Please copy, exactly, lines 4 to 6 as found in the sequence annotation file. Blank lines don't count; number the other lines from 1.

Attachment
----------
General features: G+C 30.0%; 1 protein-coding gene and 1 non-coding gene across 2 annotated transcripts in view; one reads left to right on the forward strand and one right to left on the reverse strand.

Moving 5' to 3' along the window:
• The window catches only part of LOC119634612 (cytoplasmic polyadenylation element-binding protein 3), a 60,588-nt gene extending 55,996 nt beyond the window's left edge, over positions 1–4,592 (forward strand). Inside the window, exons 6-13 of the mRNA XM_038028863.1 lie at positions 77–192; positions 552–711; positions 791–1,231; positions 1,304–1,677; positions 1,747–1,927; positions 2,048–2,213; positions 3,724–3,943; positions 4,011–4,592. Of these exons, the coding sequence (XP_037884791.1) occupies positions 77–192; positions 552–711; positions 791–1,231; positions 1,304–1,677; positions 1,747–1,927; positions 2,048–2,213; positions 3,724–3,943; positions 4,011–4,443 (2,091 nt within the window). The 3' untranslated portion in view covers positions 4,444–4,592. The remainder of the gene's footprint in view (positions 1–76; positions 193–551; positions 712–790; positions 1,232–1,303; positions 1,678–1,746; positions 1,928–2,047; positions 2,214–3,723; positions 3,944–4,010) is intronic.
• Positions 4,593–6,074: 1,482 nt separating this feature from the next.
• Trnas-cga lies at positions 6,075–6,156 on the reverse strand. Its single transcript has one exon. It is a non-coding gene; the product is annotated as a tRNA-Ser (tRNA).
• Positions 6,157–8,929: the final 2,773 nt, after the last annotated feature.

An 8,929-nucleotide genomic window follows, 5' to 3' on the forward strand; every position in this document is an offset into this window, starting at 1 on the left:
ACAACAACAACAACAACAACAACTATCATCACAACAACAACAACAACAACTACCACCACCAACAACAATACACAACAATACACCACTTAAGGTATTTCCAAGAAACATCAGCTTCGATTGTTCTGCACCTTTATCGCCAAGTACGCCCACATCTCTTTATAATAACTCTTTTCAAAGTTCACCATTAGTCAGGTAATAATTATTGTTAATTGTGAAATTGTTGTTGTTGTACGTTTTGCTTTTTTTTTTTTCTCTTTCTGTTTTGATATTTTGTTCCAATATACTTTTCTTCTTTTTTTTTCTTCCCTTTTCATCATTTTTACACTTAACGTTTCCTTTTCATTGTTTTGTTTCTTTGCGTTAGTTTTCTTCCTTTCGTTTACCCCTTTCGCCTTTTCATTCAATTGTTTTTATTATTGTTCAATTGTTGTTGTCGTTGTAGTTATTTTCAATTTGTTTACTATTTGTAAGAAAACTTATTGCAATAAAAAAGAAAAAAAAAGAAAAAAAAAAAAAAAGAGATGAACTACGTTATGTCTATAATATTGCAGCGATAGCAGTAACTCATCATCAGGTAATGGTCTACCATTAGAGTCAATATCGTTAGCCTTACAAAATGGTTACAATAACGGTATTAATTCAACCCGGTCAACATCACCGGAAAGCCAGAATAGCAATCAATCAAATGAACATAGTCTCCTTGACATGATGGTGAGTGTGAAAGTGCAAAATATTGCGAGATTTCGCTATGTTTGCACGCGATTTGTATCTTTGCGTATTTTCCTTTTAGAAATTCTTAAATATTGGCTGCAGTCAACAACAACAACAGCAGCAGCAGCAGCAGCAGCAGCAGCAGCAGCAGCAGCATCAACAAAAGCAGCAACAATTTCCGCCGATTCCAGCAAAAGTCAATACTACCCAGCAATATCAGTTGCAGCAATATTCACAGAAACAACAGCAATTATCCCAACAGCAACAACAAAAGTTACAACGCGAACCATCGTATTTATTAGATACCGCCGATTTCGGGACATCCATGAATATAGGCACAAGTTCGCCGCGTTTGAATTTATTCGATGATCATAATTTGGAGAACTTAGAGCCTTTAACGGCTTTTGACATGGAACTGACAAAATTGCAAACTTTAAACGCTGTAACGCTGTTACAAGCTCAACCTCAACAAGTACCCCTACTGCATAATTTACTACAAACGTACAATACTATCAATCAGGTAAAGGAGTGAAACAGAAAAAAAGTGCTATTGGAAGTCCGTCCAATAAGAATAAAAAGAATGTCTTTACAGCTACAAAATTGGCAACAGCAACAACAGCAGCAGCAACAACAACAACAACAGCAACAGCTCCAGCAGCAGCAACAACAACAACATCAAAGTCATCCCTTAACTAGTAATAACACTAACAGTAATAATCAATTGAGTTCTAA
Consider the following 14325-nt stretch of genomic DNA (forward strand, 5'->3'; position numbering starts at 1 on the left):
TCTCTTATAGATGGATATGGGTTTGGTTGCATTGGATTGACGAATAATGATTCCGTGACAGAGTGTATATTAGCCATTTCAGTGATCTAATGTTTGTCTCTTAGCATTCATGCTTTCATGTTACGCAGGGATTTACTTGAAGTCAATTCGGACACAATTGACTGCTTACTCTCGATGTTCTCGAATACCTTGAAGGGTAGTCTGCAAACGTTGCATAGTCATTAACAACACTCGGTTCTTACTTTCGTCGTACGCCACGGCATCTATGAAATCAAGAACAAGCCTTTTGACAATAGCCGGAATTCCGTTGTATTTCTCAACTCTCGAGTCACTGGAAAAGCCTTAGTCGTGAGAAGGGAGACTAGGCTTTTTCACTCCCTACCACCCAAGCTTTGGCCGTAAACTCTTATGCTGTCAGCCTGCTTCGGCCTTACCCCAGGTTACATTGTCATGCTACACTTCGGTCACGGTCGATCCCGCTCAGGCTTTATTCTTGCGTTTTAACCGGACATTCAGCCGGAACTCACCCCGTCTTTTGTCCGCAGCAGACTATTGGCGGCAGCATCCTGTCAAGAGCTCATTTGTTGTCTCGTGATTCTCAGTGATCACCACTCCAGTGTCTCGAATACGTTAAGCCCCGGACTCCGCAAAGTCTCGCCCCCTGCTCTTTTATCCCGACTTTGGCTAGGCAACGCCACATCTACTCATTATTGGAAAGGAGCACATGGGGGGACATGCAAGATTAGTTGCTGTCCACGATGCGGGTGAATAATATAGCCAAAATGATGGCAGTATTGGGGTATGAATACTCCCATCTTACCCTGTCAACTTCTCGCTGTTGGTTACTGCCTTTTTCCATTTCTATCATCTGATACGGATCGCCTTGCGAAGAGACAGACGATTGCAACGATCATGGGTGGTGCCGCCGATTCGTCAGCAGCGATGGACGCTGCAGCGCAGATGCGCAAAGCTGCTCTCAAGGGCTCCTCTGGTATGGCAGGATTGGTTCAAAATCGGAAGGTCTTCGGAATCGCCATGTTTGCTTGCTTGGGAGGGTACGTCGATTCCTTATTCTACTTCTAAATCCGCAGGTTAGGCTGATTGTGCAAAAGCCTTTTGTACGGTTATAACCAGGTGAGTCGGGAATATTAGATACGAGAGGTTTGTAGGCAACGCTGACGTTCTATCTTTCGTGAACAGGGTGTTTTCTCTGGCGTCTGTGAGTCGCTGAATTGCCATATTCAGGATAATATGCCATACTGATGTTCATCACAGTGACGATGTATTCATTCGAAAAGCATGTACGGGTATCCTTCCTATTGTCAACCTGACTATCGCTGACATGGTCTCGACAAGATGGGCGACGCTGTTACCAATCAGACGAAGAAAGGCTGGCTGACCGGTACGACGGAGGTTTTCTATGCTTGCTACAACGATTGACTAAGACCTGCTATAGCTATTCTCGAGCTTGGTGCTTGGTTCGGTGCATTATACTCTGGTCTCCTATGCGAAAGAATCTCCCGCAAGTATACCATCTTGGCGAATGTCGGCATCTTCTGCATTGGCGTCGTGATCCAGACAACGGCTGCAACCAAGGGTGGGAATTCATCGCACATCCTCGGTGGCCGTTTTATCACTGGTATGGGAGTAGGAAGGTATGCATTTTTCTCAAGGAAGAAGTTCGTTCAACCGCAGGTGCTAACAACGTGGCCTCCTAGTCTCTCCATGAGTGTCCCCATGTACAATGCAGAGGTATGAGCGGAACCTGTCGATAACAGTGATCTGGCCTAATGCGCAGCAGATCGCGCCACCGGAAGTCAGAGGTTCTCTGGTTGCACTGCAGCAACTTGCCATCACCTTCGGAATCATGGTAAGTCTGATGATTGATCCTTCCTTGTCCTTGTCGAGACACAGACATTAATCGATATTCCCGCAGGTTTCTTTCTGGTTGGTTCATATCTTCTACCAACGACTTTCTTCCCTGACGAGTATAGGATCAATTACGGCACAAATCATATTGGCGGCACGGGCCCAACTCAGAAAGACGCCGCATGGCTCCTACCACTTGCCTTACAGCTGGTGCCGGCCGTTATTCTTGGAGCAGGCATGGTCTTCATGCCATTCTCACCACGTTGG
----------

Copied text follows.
• Positions 4,593–6,074: 1,482 nt separating this feature from the next.
• Trnas-cga lies at positions 6,075–6,156 on the reverse strand. Its single transcript has one exon. It is a non-coding gene; the product is annotated as a tRNA-Ser (tRNA).
• Positions 6,157–8,929: the final 2,773 nt, after the last annotated feature.